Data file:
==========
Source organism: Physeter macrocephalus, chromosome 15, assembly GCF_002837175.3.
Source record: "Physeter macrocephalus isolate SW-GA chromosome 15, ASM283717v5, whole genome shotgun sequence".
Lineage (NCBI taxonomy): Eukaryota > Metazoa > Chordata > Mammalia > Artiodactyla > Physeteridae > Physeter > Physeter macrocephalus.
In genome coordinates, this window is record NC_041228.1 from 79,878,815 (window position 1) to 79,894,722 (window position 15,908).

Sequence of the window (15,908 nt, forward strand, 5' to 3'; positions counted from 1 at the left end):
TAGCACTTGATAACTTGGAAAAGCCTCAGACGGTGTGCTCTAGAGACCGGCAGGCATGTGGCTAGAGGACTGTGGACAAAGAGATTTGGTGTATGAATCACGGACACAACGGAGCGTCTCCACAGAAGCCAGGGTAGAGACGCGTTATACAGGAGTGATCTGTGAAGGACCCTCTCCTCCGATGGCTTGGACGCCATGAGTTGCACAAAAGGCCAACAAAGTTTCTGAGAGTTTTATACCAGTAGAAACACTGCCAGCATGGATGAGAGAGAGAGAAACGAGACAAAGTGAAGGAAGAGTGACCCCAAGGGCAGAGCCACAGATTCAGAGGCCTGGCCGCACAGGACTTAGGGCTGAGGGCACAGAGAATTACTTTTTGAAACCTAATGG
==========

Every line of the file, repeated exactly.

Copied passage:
Source organism: Physeter macrocephalus, chromosome 15, assembly GCF_002837175.3.
Source record: "Physeter macrocephalus isolate SW-GA chromosome 15, ASM283717v5, whole genome shotgun sequence".
Lineage (NCBI taxonomy): Eukaryota > Metazoa > Chordata > Mammalia > Artiodactyla > Physeteridae > Physeter > Physeter macrocephalus.
In genome coordinates, this window is record NC_041228.1 from 79,878,815 (window position 1) to 79,894,722 (window position 15,908).

Sequence of the window (15,908 nt, forward strand, 5' to 3'; positions counted from 1 at the left end):
TAGCACTTGATAACTTGGAAAAGCCTCAGACGGTGTGCTCTAGAGACCGGCAGGCATGTGGCTAGAGGACTGTGGACAAAGAGATTTGGTGTATGAATCACGGACACAACGGAGCGTCTCCACAGAAGCCAGGGTAGAGACGCGTTATACAGGAGTGATCTGTGAAGGACCCTCTCCTCCGATGGCTTGGACGCCATGAGTTGCACAAAAGGCCAACAAAGTTTCTGAGAGTTTTATACCAGTAGAAACACTGCCAGCATGGATGAGAGAGAGAGAAACGAGACAAAGTGAAGGAAGAGTGACCCCAAGGGCAGAGCCACAGATTCAGAGGCCTGGCCGCACAGGACTTAGGGCTGAGGGCACAGAGAATTACTTTTTGAAACCTAATGG